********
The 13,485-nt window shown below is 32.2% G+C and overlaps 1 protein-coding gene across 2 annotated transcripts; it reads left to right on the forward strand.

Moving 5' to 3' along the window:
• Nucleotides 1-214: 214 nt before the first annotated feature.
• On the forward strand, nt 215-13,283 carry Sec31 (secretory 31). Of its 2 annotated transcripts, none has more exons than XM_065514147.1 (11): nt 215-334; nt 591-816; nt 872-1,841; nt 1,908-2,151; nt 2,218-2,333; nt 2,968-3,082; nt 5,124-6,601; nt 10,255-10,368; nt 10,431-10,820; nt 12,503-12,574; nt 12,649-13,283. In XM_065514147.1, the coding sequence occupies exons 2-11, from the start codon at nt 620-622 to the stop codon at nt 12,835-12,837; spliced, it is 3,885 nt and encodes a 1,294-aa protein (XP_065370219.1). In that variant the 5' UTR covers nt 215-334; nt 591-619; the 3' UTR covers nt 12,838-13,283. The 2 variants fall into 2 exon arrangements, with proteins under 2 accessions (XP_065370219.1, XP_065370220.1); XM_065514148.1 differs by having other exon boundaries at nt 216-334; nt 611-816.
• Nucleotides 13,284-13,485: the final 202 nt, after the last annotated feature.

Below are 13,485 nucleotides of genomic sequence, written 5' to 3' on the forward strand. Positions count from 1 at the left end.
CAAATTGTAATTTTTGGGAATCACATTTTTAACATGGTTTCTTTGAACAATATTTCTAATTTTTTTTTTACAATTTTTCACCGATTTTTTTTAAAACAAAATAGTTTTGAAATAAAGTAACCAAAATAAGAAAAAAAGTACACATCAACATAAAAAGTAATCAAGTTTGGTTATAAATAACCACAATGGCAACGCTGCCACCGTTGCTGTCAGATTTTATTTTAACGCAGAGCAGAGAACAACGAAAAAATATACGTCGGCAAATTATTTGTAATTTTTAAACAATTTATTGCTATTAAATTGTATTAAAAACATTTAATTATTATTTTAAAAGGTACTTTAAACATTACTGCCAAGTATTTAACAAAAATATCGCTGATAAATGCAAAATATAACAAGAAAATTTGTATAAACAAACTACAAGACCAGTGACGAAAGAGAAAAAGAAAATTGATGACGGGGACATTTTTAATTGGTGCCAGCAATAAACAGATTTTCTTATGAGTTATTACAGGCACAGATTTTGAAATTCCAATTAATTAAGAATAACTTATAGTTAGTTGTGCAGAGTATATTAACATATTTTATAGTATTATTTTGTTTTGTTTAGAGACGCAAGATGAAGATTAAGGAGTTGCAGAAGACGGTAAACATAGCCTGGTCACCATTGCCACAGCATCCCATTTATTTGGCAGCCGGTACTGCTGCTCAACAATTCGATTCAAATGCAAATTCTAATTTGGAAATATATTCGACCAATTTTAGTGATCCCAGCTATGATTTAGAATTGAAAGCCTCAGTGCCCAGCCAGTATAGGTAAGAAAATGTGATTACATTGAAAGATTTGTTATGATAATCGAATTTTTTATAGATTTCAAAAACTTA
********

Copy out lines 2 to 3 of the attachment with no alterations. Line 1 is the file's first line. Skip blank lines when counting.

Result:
Moving 5' to 3' along the window:
• Nucleotides 1-214: 214 nt before the first annotated feature.